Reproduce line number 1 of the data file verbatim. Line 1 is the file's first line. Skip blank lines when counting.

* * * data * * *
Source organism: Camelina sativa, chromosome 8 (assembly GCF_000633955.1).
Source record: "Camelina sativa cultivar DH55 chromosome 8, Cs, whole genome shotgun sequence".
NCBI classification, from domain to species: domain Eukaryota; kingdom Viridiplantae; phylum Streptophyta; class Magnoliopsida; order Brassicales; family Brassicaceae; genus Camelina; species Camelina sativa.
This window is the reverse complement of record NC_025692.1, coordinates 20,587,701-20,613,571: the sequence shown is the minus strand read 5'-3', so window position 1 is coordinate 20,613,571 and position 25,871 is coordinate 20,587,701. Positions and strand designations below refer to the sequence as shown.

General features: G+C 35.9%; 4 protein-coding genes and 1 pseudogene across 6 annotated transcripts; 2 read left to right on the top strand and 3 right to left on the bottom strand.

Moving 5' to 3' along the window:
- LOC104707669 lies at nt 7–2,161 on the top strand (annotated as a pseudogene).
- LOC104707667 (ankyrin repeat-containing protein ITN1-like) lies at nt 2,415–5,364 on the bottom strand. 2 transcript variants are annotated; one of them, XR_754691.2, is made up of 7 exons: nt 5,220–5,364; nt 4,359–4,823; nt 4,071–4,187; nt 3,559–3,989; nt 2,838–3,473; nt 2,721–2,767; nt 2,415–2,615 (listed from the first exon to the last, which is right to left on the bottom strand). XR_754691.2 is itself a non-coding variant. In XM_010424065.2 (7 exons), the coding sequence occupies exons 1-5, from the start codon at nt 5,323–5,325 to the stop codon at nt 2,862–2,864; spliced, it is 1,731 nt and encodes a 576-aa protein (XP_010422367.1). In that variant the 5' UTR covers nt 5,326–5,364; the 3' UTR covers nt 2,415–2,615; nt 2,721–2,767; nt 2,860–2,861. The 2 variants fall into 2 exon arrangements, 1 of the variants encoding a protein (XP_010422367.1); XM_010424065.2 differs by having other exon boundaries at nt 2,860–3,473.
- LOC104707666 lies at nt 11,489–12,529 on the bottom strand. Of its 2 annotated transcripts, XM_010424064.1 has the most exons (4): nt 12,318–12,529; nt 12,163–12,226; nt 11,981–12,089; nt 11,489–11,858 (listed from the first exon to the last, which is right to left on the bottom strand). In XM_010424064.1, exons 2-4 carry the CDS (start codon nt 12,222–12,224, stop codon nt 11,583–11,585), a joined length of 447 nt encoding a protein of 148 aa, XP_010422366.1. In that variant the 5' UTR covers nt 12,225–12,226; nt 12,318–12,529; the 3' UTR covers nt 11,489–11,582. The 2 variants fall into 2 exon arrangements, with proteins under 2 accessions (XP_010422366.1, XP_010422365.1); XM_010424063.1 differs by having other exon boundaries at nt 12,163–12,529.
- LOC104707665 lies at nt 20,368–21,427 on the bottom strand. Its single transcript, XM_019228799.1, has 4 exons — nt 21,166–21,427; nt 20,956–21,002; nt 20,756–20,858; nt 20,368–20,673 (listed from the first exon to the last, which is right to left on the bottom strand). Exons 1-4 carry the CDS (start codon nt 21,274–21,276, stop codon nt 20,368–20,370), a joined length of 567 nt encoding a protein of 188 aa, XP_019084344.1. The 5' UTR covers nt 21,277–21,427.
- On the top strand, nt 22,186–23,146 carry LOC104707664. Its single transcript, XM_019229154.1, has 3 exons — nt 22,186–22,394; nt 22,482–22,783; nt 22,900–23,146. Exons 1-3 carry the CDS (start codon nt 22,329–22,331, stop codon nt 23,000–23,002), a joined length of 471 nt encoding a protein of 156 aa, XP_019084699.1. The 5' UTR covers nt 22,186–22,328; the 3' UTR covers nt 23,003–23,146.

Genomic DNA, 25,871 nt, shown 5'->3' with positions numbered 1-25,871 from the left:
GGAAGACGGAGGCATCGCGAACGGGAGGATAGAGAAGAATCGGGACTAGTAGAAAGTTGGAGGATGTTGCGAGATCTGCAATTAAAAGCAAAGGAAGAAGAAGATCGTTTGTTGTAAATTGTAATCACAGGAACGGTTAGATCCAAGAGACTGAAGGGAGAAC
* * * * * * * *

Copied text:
Source organism: Camelina sativa, chromosome 8 (assembly GCF_000633955.1).